The World of Work by Harry Sherrard

Flexible Working – dawn of a new era?

Much has been written and discussed over the last few months about the demise of the office. Having been abruptly forced to abandon the office and to work remotely using Zoom and similar resources, employees, we are told, will want to continue working from home indefinitely. That’s not the case, incidentally, here at Sherrards. As soon as lockdown eased and having taken a number of measures to make the office environment safer, the majority of our staff were keen to return to the office. The interaction with colleagues is appreciated and most are of the view that, whilst there are some advantages to working from home, overall, working together as a cohesive team in the office is more effective. This is particularly so from the point of view of learning from colleagues and in relation to creative work.

But returning to the broader picture, an issue that employers are increasingly encountering is employees showing reluctance to return to the workplace, despite many measures being put in place to ensure their safety. Contracts of employment specify that the office is the place of work, and employees wanting to continue to work from home are in effect making informal flexible working requests. Some employees, for example those with health problems who are shielding, and who fall into one of the Government’s vulnerable categories, are more likely to have these requests granted. For healthy employees, who accept that the workplace has been made as safe as practical, but wish to continue to work from home for convenience reasons, employers may need to move the discussion to an instruction to return to the workplace. Employees could respond to this instruction by submitting a formal flexible working request, asking to work from home. How would this play out?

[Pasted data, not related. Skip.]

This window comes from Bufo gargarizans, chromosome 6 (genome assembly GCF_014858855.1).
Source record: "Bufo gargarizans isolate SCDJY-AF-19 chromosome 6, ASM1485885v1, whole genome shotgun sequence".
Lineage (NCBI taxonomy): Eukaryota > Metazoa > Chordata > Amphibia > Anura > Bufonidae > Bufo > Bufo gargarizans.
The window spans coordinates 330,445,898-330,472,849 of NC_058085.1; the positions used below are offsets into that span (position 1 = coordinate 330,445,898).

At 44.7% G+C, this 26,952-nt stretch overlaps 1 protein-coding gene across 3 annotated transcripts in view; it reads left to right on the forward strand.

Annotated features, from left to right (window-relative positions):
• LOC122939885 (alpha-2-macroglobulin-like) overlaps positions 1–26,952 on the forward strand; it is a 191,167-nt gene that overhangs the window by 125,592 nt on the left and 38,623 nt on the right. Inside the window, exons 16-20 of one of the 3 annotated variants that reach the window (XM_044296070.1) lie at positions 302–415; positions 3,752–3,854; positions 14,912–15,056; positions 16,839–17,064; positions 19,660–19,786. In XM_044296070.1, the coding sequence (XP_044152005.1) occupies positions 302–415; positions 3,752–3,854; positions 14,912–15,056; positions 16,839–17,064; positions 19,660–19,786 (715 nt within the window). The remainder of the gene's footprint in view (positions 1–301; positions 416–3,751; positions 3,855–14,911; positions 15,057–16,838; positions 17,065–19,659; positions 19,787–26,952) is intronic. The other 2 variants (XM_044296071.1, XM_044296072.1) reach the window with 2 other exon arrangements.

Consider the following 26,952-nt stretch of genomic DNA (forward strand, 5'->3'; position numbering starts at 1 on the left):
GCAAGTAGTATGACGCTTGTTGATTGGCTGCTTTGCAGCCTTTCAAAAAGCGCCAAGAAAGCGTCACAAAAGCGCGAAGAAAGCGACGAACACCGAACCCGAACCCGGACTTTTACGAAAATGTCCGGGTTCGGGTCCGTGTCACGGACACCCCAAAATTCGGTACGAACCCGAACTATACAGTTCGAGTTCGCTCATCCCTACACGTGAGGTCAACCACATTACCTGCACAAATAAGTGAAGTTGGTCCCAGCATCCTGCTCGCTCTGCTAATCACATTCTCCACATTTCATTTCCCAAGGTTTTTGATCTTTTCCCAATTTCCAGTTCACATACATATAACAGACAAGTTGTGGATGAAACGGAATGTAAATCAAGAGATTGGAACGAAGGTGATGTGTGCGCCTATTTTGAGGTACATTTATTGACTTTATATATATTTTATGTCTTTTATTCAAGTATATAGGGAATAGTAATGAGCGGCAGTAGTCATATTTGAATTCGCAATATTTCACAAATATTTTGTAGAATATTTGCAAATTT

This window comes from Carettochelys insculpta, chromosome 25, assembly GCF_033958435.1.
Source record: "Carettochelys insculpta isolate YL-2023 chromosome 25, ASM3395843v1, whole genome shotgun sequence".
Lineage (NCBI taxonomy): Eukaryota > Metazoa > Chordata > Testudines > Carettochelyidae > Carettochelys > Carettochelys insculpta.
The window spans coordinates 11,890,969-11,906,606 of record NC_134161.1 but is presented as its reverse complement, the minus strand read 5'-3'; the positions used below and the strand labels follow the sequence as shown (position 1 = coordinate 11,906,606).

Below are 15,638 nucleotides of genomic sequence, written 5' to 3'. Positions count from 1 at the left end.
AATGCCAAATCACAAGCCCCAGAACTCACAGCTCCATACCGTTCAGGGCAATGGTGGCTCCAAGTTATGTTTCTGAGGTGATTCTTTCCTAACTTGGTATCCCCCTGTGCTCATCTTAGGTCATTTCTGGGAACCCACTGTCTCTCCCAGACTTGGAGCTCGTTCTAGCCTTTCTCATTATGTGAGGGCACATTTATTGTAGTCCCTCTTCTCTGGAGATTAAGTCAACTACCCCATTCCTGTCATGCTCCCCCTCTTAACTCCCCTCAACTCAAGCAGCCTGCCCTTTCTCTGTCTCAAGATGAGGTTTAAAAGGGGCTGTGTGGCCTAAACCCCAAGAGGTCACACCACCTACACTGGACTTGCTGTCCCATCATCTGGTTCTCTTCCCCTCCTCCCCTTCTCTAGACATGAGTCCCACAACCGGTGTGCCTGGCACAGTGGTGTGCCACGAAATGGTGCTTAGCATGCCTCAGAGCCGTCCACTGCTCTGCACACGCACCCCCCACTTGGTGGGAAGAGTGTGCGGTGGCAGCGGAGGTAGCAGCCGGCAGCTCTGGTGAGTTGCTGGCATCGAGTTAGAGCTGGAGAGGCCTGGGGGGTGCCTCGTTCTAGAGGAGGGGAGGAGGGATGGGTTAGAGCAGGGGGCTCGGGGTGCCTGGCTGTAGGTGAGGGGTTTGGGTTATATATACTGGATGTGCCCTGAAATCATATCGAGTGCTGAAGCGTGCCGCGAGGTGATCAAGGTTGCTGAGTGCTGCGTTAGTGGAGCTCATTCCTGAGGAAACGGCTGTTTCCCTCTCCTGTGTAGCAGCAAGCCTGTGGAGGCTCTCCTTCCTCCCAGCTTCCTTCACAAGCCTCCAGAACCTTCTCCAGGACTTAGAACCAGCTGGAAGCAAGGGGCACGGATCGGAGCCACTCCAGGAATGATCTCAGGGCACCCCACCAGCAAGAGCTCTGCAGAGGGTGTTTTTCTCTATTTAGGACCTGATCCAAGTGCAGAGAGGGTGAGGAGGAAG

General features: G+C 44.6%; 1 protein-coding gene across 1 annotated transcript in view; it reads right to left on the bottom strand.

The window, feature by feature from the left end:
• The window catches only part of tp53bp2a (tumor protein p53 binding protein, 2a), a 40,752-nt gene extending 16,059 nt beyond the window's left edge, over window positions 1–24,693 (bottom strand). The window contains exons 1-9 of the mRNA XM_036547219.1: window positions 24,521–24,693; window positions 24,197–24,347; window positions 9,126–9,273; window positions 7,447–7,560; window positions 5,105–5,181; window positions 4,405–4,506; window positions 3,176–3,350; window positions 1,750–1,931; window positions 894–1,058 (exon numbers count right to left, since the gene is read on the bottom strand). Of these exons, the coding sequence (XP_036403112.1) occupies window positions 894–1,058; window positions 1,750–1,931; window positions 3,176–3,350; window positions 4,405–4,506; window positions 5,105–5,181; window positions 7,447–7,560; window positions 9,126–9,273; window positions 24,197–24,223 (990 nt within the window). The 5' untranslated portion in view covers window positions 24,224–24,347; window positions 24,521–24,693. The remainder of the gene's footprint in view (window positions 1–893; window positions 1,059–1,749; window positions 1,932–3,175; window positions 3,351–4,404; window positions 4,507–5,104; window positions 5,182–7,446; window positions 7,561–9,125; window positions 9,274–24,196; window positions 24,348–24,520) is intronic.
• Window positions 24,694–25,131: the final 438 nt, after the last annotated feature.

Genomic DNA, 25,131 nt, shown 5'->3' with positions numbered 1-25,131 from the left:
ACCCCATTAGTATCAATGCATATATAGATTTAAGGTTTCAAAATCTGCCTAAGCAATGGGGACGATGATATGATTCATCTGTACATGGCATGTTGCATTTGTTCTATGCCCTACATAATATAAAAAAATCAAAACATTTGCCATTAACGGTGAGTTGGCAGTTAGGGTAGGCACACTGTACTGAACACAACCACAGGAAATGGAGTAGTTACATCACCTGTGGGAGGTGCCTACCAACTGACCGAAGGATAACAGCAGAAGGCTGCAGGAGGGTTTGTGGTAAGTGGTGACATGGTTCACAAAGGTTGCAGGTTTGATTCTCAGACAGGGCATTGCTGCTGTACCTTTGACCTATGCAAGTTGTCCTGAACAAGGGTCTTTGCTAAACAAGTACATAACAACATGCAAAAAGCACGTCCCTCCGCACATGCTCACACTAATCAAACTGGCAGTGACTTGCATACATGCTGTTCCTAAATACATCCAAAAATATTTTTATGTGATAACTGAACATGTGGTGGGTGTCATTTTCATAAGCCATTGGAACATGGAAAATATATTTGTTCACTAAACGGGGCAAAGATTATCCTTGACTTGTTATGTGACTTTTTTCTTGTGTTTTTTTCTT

Employees’ perceptions and the feasibility of working from home have substantially changed over the last several months, but the law hasn’t. As before, employers can refuse to agree to flexible working on one of a number of business grounds. One of the potential grounds for refusing flexible working request is the burden of additional costs. Another is detrimental effect on the ability to meet customer demand. But the point that many commentators are missing is that the bar is set low for employers. It is not necessary to demonstrate extremely high and onerous costs; it is not necessary to demonstrate that the ability to meet customer demand would be detrimentally affected in a major way. Any quantifiable additional cost or detrimental impact gets the employer home. So, contrary to the impression that has been given in the media, employers are in fact well-placed to turn down requests for flexible working and (subject to any new Government guidance or the Covid situation deteriorating) to secure a return to the workplace of the majority of their employees.

We will continue to keep you updated on general employment law news and any news linked to the coronavirus pandemic via regular blogs and our YouTube channel. Click here for our YouTube channel and watch the latest videos on updates during the crisis.

Meanwhile, if you would like further information on any of the topics detailed in this blog please email or call the office on 01273 834120 to talk to a member of our team.

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